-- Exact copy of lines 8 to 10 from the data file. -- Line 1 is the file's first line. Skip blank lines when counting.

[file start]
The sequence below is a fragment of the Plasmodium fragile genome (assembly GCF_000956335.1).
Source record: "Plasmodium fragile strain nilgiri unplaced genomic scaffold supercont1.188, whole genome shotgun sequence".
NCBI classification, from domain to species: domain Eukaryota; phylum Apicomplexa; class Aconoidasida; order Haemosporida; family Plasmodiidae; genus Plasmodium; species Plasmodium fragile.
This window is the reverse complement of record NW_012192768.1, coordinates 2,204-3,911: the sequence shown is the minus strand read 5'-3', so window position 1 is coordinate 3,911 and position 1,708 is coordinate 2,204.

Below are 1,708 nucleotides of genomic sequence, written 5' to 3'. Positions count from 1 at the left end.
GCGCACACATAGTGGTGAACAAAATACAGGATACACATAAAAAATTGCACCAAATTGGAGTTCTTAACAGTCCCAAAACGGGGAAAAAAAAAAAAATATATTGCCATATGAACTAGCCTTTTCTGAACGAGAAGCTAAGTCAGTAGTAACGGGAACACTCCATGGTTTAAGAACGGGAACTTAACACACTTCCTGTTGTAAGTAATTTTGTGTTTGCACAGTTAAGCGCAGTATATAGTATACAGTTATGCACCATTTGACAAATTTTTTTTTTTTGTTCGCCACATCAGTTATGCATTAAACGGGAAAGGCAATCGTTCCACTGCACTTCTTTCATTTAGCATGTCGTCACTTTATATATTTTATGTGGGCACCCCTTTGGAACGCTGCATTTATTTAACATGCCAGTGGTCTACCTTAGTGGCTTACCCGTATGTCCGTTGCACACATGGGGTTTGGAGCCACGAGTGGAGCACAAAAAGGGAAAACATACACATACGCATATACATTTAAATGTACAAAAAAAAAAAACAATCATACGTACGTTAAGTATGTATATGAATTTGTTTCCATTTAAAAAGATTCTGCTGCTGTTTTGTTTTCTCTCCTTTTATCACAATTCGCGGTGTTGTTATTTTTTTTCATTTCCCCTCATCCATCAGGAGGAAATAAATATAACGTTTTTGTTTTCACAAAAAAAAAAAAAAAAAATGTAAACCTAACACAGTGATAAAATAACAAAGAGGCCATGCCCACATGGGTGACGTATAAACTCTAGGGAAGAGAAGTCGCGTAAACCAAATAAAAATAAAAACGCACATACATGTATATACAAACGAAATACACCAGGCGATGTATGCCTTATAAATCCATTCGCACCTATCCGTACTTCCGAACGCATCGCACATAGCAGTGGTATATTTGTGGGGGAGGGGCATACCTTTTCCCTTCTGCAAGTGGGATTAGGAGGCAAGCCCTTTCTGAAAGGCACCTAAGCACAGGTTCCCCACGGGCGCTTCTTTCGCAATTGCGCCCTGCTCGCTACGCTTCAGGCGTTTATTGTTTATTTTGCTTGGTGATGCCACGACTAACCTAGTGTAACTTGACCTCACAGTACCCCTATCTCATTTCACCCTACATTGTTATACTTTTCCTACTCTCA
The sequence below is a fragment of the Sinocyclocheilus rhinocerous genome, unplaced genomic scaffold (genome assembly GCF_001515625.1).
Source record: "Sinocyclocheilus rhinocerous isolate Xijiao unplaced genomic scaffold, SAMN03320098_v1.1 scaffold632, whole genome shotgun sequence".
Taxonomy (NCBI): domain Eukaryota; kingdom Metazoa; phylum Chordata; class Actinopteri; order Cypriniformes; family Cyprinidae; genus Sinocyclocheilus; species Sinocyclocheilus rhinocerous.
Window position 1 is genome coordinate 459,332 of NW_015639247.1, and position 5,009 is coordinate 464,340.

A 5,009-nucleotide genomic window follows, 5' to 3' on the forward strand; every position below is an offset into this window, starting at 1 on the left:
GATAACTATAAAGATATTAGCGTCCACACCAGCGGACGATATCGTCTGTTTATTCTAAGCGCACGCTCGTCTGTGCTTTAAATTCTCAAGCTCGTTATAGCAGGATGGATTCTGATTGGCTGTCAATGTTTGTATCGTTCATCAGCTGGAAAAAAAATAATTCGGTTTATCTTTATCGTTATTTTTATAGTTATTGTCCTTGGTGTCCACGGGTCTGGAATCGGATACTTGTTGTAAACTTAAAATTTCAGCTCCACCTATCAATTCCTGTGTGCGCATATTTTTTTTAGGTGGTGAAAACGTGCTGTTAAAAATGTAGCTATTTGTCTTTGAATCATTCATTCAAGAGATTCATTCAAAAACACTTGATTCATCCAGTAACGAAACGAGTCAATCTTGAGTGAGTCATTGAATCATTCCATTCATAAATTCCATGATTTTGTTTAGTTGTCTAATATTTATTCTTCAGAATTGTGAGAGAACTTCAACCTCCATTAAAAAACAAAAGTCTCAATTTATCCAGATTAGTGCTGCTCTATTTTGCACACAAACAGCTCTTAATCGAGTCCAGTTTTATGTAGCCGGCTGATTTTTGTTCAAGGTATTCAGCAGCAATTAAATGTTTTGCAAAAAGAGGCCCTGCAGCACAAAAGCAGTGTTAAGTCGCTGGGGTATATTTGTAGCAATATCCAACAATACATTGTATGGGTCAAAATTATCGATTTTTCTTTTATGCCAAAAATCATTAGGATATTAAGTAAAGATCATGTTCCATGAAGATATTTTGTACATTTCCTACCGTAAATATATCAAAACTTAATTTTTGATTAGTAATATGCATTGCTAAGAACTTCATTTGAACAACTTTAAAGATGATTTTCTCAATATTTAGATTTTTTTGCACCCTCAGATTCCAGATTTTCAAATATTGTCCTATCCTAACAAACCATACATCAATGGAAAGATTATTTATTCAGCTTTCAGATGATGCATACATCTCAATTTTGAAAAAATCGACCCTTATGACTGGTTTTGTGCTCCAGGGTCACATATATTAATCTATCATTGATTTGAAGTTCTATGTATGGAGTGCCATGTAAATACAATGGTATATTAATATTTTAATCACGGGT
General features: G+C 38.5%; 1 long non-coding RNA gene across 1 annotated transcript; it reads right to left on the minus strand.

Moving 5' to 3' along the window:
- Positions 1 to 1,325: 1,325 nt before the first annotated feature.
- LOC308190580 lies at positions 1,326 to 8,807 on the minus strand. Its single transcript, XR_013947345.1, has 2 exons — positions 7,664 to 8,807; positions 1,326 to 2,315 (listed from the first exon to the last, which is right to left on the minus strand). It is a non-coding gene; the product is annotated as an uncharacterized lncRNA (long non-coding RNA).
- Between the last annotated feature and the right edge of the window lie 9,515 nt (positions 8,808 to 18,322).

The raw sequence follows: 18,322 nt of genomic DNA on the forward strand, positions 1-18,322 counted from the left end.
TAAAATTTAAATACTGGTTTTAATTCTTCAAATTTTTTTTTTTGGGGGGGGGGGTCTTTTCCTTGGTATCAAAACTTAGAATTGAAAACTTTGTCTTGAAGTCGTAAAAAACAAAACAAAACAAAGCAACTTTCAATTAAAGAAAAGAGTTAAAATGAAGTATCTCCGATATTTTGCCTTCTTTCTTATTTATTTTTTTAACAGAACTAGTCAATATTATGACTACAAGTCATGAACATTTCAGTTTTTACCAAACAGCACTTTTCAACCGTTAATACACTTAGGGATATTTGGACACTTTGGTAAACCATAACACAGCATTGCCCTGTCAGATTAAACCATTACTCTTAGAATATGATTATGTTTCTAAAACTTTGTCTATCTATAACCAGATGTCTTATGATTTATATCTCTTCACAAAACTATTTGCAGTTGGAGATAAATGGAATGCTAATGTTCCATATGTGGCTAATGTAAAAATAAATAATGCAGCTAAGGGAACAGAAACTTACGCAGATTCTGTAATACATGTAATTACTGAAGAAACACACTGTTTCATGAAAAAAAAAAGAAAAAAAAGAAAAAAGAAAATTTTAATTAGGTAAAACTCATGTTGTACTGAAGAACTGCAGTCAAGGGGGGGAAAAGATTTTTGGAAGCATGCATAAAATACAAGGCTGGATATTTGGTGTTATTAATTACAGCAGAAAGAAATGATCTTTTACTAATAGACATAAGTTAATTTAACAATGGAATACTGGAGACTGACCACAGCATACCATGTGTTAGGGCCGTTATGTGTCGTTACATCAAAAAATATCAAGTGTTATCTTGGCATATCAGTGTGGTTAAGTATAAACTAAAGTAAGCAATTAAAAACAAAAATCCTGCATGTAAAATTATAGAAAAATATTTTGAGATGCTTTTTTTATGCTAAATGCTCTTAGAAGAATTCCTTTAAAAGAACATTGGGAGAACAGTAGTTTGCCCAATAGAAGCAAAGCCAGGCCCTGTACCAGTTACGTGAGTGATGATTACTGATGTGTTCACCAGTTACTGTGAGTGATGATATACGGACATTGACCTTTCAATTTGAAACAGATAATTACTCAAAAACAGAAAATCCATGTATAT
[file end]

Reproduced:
Source record: "Sinocyclocheilus rhinocerous isolate Xijiao unplaced genomic scaffold, SAMN03320098_v1.1 scaffold632, whole genome shotgun sequence".
Taxonomy (NCBI): domain Eukaryota; kingdom Metazoa; phylum Chordata; class Actinopteri; order Cypriniformes; family Cyprinidae; genus Sinocyclocheilus; species Sinocyclocheilus rhinocerous.
Window position 1 is genome coordinate 459,332 of NW_015639247.1, and position 5,009 is coordinate 464,340.